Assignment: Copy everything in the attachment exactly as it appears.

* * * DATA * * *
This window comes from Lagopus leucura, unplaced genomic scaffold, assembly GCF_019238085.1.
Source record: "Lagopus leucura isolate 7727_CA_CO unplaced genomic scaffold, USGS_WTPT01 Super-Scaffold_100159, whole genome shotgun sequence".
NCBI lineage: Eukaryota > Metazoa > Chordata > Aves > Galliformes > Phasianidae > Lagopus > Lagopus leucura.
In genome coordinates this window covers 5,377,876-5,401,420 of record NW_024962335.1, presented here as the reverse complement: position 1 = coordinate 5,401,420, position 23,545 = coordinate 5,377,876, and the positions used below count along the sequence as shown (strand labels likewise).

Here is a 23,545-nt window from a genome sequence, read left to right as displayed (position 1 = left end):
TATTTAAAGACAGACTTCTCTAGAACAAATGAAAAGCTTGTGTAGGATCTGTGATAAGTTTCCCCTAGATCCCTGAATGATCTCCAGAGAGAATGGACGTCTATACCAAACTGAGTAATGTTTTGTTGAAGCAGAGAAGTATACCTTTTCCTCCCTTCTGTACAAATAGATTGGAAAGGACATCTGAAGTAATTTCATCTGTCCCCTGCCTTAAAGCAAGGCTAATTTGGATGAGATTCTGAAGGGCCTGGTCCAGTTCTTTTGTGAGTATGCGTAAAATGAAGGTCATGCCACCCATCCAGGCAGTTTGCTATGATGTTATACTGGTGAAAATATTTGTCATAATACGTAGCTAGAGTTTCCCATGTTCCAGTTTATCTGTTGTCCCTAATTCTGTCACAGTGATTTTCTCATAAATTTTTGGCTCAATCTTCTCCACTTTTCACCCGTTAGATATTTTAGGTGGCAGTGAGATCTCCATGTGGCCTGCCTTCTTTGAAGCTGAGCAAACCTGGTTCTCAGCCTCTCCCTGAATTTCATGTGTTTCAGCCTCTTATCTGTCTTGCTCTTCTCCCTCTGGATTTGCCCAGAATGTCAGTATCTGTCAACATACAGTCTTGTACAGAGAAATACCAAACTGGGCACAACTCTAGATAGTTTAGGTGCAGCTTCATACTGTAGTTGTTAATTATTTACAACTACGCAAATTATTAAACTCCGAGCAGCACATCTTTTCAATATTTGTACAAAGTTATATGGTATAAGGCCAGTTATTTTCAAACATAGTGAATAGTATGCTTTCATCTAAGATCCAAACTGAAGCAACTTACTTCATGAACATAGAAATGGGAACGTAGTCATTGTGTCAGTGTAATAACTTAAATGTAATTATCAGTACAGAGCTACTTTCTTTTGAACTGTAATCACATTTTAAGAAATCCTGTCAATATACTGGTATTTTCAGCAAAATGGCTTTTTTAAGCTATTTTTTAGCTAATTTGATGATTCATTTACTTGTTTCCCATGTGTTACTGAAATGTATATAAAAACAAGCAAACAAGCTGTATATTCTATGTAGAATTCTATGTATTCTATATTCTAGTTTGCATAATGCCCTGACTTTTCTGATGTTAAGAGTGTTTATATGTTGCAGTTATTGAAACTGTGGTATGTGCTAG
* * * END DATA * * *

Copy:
This window comes from Lagopus leucura, unplaced genomic scaffold, assembly GCF_019238085.1.
Source record: "Lagopus leucura isolate 7727_CA_CO unplaced genomic scaffold, USGS_WTPT01 Super-Scaffold_100159, whole genome shotgun sequence".
NCBI lineage: Eukaryota > Metazoa > Chordata > Aves > Galliformes > Phasianidae > Lagopus > Lagopus leucura.
In genome coordinates this window covers 5,377,876-5,401,420 of record NW_024962335.1, presented here as the reverse complement: position 1 = coordinate 5,401,420, position 23,545 = coordinate 5,377,876, and the positions used below count along the sequence as shown (strand labels likewise).

Here is a 23,545-nt window from a genome sequence, read left to right as displayed (position 1 = left end):
TATTTAAAGACAGACTTCTCTAGAACAAATGAAAAGCTTGTGTAGGATCTGTGATAAGTTTCCCCTAGATCCCTGAATGATCTCCAGAGAGAATGGACGTCTATACCAAACTGAGTAATGTTTTGTTGAAGCAGAGAAGTATACCTTTTCCTCCCTTCTGTACAAATAGATTGGAAAGGACATCTGAAGTAATTTCATCTGTCCCCTGCCTTAAAGCAAGGCTAATTTGGATGAGATTCTGAAGGGCCTGGTCCAGTTCTTTTGTGAGTATGCGTAAAATGAAGGTCATGCCACCCATCCAGGCAGTTTGCTATGATGTTATACTGGTGAAAATATTTGTCATAATACGTAGCTAGAGTTTCCCATGTTCCAGTTTATCTGTTGTCCCTAATTCTGTCACAGTGATTTTCTCATAAATTTTTGGCTCAATCTTCTCCACTTTTCACCCGTTAGATATTTTAGGTGGCAGTGAGATCTCCATGTGGCCTGCCTTCTTTGAAGCTGAGCAAACCTGGTTCTCAGCCTCTCCCTGAATTTCATGTGTTTCAGCCTCTTATCTGTCTTGCTCTTCTCCCTCTGGATTTGCCCAGAATGTCAGTATCTGTCAACATACAGTCTTGTACAGAGAAATACCAAACTGGGCACAACTCTAGATAGTTTAGGTGCAGCTTCATACTGTAGTTGTTAATTATTTACAACTACGCAAATTATTAAACTCCGAGCAGCACATCTTTTCAATATTTGTACAAAGTTATATGGTATAAGGCCAGTTATTTTCAAACATAGTGAATAGTATGCTTTCATCTAAGATCCAAACTGAAGCAACTTACTTCATGAACATAGAAATGGGAACGTAGTCATTGTGTCAGTGTAATAACTTAAATGTAATTATCAGTACAGAGCTACTTTCTTTTGAACTGTAATCACATTTTAAGAAATCCTGTCAATATACTGGTATTTTCAGCAAAATGGCTTTTTTAAGCTATTTTTTAGCTAATTTGATGATTCATTTACTTGTTTCCCATGTGTTACTGAAATGTATATAAAAACAAGCAAACAAGCTGTATATTCTATGTAGAATTCTATGTATTCTATATTCTAGTTTGCATAATGCCCTGACTTTTCTGATGTTAAGAGTGTTTATATGTTGCAGTTATTGAAACTGTGGTATGTGCTAG